Hello Happy Site Owners! In this week’s tips I’ve got plugins galore including membership plugins and a way to display your MailChimp newsletter on your site, plus an easy way to promote your PowerPoint presentations on your site too. I’ve also got news on a change at WooThemes and whether an affiliate program is a good idea for you, and some important design tips about debunking the above-the-fold myth and whether responsive theme design is a good choice for B2B sites. So let’s get started. Listen to the podcast now!
Before we dive into this week’s tips I wanted to let you know that I’m giving a live workshop today to help you get AuthorRank and your site’s SEO all squared away. It’s at noon ET, so you still have time to register. You’ll need to have a Google+ personal profile set up and the WordPress SEO plugin already installed because that’s what I’ll be showing all of the settings for during this workshop. If you can’t attend live, there will be a replay, but it requires registration to get it. So go do that right away.
Do you like distraction-free writing? A lot of folks do and the new Feathe.rs writing app has been promoted as the next big thing in online publishing. Well, John Saddington of WP Daily finally got his hands on a Beta copy and put it through its paces. You can read his post on it titled Disappointing: My Beta Look at Feathe.rs to see why he doesn’t think it’s the cat’s meow yet. I do all of my writing in Word and love having my tools handy, so I’ve never really understood the draw to having a completely blank screen to write. Do you like it that way? Leave a comment and tell us why.
And, if you’ve been listening to Tips Tuesday for a while, you’re getting to know that WP Daily is quickly becoming one of my fave sites. You may want to bookmark it yourself. But I will warn you, these guys push out a ton of helpful info, so some of you may find it a little much for casual reading. Of course, being in the WordPress biz, I love it! So, go check it out and decide for yourself.
Some of the links below are to the plugin developer’s page, but you can find most if not all of these plugins in the WordPress plugins repository.
The CommentLuv plugin was recently updated. I enjoy the way the developer, Andy Bailey sends out an email to tell users. He makes it very personalized. I installed this plugin about a month ago and wanted to give it a while before reporting on the difference it’s made. I am getting more comments. But, it’s hard to tell sometimes if a few of those are spam or not because English is obviously not their native language. I wasn’t getting those types of comments before and I have to wonder if the only reason I’m getting them now is because of the benefits the plugin gives to the commenter. Time will tell and I’ll keep you posted. Do you use this plugin? Leave a comment and tell me about your experience with it.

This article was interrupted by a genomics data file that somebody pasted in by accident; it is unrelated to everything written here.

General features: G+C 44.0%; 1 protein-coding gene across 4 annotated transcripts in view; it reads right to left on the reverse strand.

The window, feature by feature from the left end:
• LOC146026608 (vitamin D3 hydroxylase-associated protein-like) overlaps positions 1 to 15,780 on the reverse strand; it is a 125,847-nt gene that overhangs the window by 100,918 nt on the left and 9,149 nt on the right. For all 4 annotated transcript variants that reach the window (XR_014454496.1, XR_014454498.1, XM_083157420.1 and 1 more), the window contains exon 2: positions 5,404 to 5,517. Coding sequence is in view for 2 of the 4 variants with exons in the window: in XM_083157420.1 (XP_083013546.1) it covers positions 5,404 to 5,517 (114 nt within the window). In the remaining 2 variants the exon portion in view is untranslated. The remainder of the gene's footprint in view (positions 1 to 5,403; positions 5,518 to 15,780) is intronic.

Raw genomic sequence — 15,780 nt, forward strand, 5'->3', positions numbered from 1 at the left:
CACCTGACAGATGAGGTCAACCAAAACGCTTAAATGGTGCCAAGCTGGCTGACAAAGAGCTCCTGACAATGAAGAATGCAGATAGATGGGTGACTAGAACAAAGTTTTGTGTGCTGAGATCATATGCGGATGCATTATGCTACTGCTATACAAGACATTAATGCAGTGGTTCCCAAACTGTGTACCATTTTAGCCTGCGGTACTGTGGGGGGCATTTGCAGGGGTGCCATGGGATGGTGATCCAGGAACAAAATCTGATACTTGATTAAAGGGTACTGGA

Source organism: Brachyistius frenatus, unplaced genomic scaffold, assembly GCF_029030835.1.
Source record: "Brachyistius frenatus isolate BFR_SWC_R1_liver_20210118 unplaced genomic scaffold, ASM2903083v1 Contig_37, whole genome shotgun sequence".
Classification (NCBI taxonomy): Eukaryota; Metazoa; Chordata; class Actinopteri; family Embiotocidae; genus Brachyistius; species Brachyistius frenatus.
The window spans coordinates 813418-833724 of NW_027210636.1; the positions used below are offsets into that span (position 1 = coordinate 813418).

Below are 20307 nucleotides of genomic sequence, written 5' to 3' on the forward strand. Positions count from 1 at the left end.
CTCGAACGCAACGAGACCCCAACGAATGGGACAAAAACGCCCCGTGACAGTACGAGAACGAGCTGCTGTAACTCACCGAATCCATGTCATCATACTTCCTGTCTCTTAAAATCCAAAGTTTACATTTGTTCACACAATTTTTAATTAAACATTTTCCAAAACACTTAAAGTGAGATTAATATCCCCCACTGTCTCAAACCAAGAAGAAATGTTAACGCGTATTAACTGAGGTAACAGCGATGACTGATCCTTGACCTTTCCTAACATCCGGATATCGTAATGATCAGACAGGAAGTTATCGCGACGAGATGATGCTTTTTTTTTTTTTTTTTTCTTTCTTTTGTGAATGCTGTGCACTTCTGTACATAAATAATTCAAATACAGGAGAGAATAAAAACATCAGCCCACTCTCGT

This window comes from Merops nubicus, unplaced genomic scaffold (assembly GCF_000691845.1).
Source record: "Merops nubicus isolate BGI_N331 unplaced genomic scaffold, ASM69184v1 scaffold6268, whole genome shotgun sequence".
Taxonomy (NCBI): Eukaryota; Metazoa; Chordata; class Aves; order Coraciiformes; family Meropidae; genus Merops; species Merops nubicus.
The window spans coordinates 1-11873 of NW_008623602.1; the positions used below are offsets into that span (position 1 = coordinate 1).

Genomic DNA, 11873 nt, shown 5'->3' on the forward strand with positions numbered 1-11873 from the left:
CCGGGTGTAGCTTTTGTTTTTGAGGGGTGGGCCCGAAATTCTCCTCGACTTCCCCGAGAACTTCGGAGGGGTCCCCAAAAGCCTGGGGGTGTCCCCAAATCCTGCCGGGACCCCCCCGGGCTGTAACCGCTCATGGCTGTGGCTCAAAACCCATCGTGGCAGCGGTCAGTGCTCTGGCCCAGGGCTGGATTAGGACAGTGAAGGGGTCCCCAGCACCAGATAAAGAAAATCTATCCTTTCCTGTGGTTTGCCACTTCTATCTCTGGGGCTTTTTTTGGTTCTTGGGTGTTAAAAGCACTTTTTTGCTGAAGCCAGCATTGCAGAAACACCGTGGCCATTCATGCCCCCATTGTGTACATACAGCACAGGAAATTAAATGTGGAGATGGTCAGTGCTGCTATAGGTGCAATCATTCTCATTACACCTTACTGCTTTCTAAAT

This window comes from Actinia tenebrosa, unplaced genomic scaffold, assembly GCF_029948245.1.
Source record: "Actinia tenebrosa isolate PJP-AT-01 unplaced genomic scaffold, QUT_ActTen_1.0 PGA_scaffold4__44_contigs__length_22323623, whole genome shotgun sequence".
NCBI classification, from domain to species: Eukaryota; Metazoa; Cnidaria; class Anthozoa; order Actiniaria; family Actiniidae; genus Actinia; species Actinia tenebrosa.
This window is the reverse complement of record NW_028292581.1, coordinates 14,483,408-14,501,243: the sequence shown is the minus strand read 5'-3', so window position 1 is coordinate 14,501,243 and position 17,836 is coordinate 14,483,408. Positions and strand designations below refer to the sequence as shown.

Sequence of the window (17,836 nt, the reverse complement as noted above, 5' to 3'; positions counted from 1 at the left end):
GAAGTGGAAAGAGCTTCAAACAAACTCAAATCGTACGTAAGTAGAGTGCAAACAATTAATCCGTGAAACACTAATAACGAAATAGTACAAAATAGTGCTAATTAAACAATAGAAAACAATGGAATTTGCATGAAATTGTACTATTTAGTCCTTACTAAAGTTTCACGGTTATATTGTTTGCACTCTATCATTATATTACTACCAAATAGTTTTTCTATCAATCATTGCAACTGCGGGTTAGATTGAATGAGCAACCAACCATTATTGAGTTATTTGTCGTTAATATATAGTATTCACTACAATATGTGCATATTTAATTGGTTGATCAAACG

Plugins to Check Out
Looks like the W3 Total Cache plugin has freaked out a bit. Lots of updates in just a week or so. Be sure you’re using the latest one. Now, I’m not a huge fan of caching plugins because I think they cause about as much trouble as they solve. But, of all of them, this is the one I recommend, and it’s the same one that my preferred hosting companies recommend too. So, if you’re going to use one, make it this one. All plugins freak out once in a while and the developers of W3 Total Cache were right on top of it.
This is an interesting new plugin. It’s called SlideOnline and allows you to embed a PowerPoint presentation on your site. The reason that I find this interesting is because the SlideShare site has become incredibly popular and a super source of inbound traffic for some folks. This new SlideOnline plugin requires that you host your presentations at SlideOnline.com and it’s free. So, by giving you this plugin, they may be trying to position themselves as a SlideShare competitor and a little competition is good for everybody.
I found an interesting post on the Social Media 101 site about something new in the latest WordPress 3.5 update. Looks like they decided to remove the title tag for images. Seems it has to do with accessibility compliance. While that’s great, Google prefers titles. And I’m thinking this will have a negative impact on your SEO. In last week’s Tips Tuesday I reported on Google’s overhaul to image search to include more of the meta data being shown for images. The title is a big part of that, so you may want to give serious consideration to getting your titles back. And there’s a new plugin to help you do just that. It’s called the Restore Image Title plugin. Now, there has been a ticket opened for it with the WordPress folks, so we’ll see what comes of that. But if images are the heart of your site, or you just don’t want to lose the Google juice waiting to see if this gets added back, check out the plugin. Otherwise, you may want to wait this one out for a bit longer to see what comes of it, which is what I’m doing.
There’s a new MailChimp Importer plugin that allows you to automatically import the plain text version of your newsletter for display on your site. And if you just want to show a link, they have shortcode to do that too.
Do you want to add a membership site to your marketing mix? I’m in an Advanced WordPress group with Chris Lema and he has been testing out several membership plugins and writing reviews on them. Well, I asked him if he had a single post comparing all of them and he created this super chart that will help you pick which one would work best for you.
I use WishList Member (aff link) and it is the Cadillac of them all, in my opinion because it has so many features, including lots of integration options. But that’s why it is also the most complex to set up initially. I’m helping a client right now get hers set up and this is another service I’ll be offering as a class in the future.
And I’ll leave you with this piece of advice. Do not choose a membership plugin based on ease of setup, because that’s something you’ll do once. Choose it based on what you need it to accomplish in the long run.